(back) Subject: RE: PipeChat Digest #3983 - 09/17/03 From: "Michael David" <michaelandmaggy@earthlink.net> Date: Wed, 17 Sep 2003 12:06:53 -0500   Have you considered replacing your stained glass with colored plastic - something of digital design, perhaps? I'm sure it would be "just as = good".   Michael - looking for flame proof digits     -----Original Message----- Subject: Re: enough is enough From: "Alan Freed" <acfreed0904@earthlink.net> Date: Wed, 17 Sep 2003 11:08:29 -0400   <snip>   Merry: That's not my observation. We pay our pastor well (VERY well, for = a parish of only 150 people), house him and family not sumptuously, but = quite decently, cover his (and family's) medical plan and pension plan, pay his kids' tuition at the best private schools in Manhattan. He's really worth it, too. We pay "adequately" for secretarial and building maintenance folks.   <snip>   But our cantor is also really superb. He gets good salary, all the perks (medical, pension, etc.). He and pastor are both so good that it scares = us to contemplate how many other stronger parishes must be licking their = chops at the possibility of stealing one or the other from us.   We've GOT to find a source for major funds to maintain and repair our stained glass. But we'll never skimp on EITHER pastor or cantor.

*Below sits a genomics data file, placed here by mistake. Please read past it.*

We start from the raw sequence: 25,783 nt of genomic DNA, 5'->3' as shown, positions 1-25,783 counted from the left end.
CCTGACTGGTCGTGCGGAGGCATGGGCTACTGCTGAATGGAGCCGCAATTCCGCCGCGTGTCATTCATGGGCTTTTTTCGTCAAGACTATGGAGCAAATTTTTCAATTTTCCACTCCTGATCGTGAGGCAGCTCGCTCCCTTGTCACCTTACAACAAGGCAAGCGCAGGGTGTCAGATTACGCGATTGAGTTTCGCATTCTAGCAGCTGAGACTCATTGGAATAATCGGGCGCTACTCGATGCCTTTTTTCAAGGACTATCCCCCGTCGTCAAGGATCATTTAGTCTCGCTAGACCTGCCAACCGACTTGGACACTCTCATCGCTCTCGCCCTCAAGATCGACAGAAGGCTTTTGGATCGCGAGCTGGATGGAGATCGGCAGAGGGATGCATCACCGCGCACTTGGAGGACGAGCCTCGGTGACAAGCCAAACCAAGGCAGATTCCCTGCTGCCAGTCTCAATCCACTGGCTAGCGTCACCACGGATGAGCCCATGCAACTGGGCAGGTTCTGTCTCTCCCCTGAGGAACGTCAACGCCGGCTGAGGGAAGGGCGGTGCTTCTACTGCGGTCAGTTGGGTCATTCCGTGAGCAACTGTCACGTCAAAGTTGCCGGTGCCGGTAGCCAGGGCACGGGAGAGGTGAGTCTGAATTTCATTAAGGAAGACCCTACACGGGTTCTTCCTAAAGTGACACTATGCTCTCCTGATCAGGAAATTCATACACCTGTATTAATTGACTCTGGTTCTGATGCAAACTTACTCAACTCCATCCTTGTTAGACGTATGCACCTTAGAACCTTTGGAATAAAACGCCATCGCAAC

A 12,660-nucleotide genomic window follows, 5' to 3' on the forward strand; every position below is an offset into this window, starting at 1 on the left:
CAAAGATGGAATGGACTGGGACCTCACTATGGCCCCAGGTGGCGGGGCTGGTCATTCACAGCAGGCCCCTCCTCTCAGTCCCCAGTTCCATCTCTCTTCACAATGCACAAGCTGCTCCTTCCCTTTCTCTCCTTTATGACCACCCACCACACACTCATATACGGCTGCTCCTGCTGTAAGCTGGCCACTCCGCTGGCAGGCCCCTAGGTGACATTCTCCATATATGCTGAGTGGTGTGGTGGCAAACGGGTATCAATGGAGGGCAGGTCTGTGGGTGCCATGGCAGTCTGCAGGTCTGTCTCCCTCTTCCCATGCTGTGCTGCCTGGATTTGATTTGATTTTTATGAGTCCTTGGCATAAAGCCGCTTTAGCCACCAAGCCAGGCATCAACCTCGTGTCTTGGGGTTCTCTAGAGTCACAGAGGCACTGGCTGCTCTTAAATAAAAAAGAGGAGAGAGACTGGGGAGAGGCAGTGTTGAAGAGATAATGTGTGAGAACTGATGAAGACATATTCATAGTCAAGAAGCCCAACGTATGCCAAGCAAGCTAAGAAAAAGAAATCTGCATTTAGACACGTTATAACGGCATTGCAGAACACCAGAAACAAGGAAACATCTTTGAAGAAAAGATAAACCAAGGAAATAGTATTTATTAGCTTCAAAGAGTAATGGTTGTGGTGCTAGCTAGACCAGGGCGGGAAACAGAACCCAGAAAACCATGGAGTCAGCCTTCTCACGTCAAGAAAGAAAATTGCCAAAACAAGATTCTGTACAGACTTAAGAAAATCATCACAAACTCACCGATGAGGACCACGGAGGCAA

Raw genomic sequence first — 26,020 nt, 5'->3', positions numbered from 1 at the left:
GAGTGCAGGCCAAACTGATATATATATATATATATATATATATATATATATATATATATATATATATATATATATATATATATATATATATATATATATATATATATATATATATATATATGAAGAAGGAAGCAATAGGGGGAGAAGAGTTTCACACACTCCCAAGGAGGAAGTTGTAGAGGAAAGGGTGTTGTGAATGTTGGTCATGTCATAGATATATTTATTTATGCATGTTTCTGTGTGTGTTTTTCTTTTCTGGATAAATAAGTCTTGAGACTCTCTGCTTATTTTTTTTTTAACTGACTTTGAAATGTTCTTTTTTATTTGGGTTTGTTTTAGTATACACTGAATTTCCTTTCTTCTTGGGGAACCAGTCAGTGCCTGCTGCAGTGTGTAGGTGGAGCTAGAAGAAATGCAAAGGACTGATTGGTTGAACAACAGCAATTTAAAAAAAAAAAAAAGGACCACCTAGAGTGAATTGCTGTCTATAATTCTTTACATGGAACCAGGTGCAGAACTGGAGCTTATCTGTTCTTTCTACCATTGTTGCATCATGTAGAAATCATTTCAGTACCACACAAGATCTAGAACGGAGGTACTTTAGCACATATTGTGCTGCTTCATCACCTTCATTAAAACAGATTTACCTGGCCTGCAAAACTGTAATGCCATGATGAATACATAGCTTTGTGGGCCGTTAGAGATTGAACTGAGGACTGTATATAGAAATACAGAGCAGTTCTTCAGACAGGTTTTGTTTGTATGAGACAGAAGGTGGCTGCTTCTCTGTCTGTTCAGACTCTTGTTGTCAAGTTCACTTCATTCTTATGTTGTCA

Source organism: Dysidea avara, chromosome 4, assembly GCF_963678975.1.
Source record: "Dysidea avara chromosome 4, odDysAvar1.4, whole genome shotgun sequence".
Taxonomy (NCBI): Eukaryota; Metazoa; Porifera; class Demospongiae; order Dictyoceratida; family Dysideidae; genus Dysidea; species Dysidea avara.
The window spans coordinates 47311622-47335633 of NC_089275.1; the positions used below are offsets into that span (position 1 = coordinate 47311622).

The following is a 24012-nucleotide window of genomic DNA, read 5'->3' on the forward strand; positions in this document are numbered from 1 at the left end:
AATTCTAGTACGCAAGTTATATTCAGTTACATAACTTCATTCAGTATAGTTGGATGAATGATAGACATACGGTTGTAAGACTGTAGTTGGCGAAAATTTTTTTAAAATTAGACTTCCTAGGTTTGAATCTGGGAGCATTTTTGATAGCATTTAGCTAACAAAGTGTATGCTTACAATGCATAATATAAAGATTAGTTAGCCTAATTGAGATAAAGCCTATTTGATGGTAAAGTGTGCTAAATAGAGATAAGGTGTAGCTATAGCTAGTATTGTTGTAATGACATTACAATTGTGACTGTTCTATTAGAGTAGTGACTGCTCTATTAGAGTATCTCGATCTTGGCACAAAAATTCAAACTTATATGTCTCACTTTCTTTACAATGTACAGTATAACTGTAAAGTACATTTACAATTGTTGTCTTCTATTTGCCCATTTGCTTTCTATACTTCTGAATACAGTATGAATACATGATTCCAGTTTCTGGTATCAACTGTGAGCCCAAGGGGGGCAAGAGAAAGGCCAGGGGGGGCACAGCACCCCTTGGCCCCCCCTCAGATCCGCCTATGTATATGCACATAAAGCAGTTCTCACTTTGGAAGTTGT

(back) Subject: Re: Liturgical west end From: <BlueeyedBear@aol.com> Date: Wed, 17 Sep 2003 13:21:22 -0400   In a message dated 9/17/2003 1:02:49 PM Eastern Daylight Time, = PEMMONS@wcupa.edu writes:   > Is there any theory or liturgical principle in Presbyterianism that = might underly this statement? Come to think of it, organs are at the west = end in Presbyterian churches more often than in some denominations, = although your pastor's estimate of 50% agrees with my experience. <   so, what if your presbyterian church faces north or south? :)    
(back) Subject: Re: Liturgical west end From: <Keys4bach@aol.com> Date: Wed, 17 Sep 2003 13:48:00 EDT   In a message dated 9/17/2003 1:06:55 PM Eastern Standard Time, PEMMONS@wcupa.edu writes:   > there any theory or liturgical principle in Presbyterianism that might > underly this statement   my theological understanding of ANY Reformed Church is that the WORD AND TABLE are front and center and all else--ALL ELSE is secondary. That is why organs often were in the balcony = or split chancel so the table could be central.   dale in Florida